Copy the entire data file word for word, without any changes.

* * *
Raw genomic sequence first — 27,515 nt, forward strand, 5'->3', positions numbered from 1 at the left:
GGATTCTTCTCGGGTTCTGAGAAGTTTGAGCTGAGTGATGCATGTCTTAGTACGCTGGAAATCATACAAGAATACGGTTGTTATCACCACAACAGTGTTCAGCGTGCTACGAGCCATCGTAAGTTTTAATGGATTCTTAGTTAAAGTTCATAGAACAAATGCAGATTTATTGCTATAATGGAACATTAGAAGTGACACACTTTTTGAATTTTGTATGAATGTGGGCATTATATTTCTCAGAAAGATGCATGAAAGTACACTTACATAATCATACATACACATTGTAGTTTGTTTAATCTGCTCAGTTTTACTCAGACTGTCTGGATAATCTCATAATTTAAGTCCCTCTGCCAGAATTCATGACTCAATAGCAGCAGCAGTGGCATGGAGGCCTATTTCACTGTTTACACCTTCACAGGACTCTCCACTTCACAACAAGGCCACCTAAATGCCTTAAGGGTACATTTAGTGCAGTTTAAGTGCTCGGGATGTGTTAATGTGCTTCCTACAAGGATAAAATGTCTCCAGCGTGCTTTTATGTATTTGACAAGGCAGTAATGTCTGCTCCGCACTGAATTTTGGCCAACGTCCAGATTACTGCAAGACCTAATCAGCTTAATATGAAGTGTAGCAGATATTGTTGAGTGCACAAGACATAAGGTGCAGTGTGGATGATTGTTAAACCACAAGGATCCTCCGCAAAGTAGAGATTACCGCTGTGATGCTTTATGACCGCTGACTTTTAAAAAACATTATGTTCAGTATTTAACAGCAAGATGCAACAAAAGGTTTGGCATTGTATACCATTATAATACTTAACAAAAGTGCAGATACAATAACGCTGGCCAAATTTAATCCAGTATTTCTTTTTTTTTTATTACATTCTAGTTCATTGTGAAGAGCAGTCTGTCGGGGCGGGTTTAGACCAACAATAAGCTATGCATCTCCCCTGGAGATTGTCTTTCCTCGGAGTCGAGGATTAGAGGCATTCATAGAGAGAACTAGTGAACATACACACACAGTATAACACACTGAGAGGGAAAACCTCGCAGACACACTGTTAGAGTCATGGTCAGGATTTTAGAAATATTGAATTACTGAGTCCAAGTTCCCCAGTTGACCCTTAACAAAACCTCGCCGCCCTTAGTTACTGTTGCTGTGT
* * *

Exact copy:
Raw genomic sequence first — 27,515 nt, forward strand, 5'->3', positions numbered from 1 at the left:
GGATTCTTCTCGGGTTCTGAGAAGTTTGAGCTGAGTGATGCATGTCTTAGTACGCTGGAAATCATACAAGAATACGGTTGTTATCACCACAACAGTGTTCAGCGTGCTACGAGCCATCGTAAGTTTTAATGGATTCTTAGTTAAAGTTCATAGAACAAATGCAGATTTATTGCTATAATGGAACATTAGAAGTGACACACTTTTTGAATTTTGTATGAATGTGGGCATTATATTTCTCAGAAAGATGCATGAAAGTACACTTACATAATCATACATACACATTGTAGTTTGTTTAATCTGCTCAGTTTTACTCAGACTGTCTGGATAATCTCATAATTTAAGTCCCTCTGCCAGAATTCATGACTCAATAGCAGCAGCAGTGGCATGGAGGCCTATTTCACTGTTTACACCTTCACAGGACTCTCCACTTCACAACAAGGCCACCTAAATGCCTTAAGGGTACATTTAGTGCAGTTTAAGTGCTCGGGATGTGTTAATGTGCTTCCTACAAGGATAAAATGTCTCCAGCGTGCTTTTATGTATTTGACAAGGCAGTAATGTCTGCTCCGCACTGAATTTTGGCCAACGTCCAGATTACTGCAAGACCTAATCAGCTTAATATGAAGTGTAGCAGATATTGTTGAGTGCACAAGACATAAGGTGCAGTGTGGATGATTGTTAAACCACAAGGATCCTCCGCAAAGTAGAGATTACCGCTGTGATGCTTTATGACCGCTGACTTTTAAAAAACATTATGTTCAGTATTTAACAGCAAGATGCAACAAAAGGTTTGGCATTGTATACCATTATAATACTTAACAAAAGTGCAGATACAATAACGCTGGCCAAATTTAATCCAGTATTTCTTTTTTTTTTATTACATTCTAGTTCATTGTGAAGAGCAGTCTGTCGGGGCGGGTTTAGACCAACAATAAGCTATGCATCTCCCCTGGAGATTGTCTTTCCTCGGAGTCGAGGATTAGAGGCATTCATAGAGAGAACTAGTGAACATACACACACAGTATAACACACTGAGAGGGAAAACCTCGCAGACACACTGTTAGAGTCATGGTCAGGATTTTAGAAATATTGAATTACTGAGTCCAAGTTCCCCAGTTGACCCTTAACAAAACCTCGCCGCCCTTAGTTACTGTTGCTGTGT